“When you run a regression and you try to look at how economic growth performs, you see that developing countries have much more volatile economic growth, which is measured by the GDP, than developed countries,” he explained.

During a crisis, revenues from consumption taxes — otherwise known as value-added tax on goods and services — can be “twice as volatile as GDP in developing countries,” he added.

That doesn’t address yet the institutional and administrative capacities required at the national and local level to ensure the tax is used efficiently.

Nino-Zarazua also expressed concerns on using a country’s natural resources as a means to raise revenues. Politicians could use the opportunity to delay imposing higher income taxes to the wealthy, and if they use it for social spending, manipulate it for their own political gains, an issue that has been associated with a number of conditional cash transfer programs.

“In Latin America, part of my work also shows that natural resources have been positive in increasing spending on social protection, but it has also changed the behavior of politicians, so [it depends] on the country,” he said.

Not all is as negative as it sounds. In Bolivia, for example, a change in the terms of the government’s contracts with oil and gas companies on hydrocarbons exploration and production when President Evo Morales took office as head of state a decade ago opened up revenues for the government, a portion of which was spent on social programs, such as pensions for the elderly with low income. Public spending on these sectors, including health and other programs aimed at poverty alleviation, grew 45 percent between 2005 and 2012, according to documents published by the Bolivian Ministry of Economy and Public Finance.

The role of aid

The role of official development assistance had limited spotlight during the conference, and the emphasis was more on domestic resources as the main financing mechanism for governments’ social protection programs.

But there is perhaps another dimension. As social protection comes across as an overarching umbrella covering a multitude of policy areas, including education and health, it is difficult to assess how much donors are actually spending under it. Donors also often have their own definitions and approaches when calculating expenditure on social protection programs.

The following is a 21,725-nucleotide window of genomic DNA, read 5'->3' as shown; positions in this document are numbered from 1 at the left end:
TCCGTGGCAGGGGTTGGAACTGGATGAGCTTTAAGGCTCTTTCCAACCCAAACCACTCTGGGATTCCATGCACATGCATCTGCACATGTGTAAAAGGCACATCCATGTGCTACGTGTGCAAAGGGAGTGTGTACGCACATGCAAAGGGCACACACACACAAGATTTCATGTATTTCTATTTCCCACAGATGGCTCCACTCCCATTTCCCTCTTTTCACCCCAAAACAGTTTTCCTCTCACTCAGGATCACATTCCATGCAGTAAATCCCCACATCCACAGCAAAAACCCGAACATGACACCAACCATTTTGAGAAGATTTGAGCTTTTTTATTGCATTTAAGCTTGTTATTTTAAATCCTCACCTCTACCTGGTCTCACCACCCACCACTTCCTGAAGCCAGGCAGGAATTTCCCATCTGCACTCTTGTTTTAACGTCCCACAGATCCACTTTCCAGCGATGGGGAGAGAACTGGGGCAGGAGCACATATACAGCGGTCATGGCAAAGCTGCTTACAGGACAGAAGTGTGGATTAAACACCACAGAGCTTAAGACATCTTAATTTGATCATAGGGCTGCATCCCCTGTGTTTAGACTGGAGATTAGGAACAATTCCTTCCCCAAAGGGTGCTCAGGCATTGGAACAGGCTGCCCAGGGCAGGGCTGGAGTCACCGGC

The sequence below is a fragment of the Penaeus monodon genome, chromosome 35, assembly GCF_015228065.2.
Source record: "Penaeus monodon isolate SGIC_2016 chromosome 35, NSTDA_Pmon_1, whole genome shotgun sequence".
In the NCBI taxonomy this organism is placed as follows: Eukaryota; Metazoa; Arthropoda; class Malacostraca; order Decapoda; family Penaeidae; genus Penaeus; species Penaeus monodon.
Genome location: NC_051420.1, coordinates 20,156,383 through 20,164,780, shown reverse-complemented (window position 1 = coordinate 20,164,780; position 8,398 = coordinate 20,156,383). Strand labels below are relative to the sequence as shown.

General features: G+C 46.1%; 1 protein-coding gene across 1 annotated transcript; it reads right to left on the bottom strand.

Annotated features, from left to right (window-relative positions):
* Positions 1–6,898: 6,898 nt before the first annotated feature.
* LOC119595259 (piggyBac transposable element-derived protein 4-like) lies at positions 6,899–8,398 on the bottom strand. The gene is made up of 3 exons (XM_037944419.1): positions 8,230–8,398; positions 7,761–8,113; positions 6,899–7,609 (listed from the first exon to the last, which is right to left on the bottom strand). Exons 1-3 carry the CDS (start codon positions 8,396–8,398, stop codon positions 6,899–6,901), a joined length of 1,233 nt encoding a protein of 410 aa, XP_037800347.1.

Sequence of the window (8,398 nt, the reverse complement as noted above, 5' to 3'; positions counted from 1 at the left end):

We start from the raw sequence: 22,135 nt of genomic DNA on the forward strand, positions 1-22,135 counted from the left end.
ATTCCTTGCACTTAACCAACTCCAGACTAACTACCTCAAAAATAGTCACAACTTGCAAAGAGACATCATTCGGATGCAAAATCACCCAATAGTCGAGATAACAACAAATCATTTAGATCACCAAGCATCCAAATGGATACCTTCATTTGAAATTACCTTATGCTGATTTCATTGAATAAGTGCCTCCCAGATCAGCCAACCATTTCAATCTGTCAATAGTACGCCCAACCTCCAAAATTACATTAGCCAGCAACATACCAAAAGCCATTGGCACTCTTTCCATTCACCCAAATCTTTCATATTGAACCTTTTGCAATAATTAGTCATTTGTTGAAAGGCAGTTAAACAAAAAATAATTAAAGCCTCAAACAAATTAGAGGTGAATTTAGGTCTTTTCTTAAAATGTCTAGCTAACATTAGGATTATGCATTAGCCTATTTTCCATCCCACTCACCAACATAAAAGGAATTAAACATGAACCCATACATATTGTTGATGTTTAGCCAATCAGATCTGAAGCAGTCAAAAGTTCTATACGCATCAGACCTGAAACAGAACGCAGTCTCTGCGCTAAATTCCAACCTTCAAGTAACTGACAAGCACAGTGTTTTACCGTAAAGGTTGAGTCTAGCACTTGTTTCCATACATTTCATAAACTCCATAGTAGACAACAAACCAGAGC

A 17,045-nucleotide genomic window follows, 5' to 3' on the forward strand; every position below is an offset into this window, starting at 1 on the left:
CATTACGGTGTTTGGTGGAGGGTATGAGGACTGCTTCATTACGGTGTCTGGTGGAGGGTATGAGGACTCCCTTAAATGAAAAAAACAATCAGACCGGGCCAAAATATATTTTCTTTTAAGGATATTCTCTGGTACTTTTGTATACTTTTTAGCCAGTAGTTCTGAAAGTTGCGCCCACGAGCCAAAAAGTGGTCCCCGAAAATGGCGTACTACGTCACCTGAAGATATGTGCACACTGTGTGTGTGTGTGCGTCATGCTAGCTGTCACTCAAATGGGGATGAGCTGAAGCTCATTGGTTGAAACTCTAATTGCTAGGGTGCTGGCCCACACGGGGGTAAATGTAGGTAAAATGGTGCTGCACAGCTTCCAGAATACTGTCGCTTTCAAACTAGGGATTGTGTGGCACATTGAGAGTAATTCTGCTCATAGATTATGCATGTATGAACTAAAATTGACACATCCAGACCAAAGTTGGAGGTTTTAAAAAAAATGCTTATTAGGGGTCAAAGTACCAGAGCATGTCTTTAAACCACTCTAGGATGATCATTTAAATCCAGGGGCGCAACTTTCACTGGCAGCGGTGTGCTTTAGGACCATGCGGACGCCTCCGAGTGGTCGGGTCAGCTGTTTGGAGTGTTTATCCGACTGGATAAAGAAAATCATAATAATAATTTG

This is one of the many constraints the Organization for Economic Cooperation and Development encountered in trying to analyze the evolution of ODA for social protection from 2008 to 2011. In addition, some bilateral donors channel their support for social protection programs through unearmarked contributions to multilateral institutions such as the International Labor Organization.

When it is earmarked and channeled to country channels, meanwhile, it’s often bundled under a financial package for a given sector, for example a child-feeding program under a sectoral budget support for basic education, according to a report by the OECD in September 2015.

This presents difficulties in understanding how big or small the role of aid is in social protection programs. Donors also channel their aid through different partners: some through nongovernmental organizations, U.N. agencies and private firms; some through their own implementing agencies, as is the case with Germany, which channels its support through the Deutsche Gesellschaft für Zusammenarbeit or GIZ and KfW, the German government’s development bank; and some through national governments and local authorities in the form of general budget support or sector specific support.

Some trends do emerge. Based on the responses of eight OECD-DAC member countries to an OECD survey which formed the basis for much of the report, it appears that large donors like the United Kingdom and the European Union are more likely to channel their support through national programs, while donors with smaller ODA such as Austria and Finland channel their support through U.N. agencies and NGOs.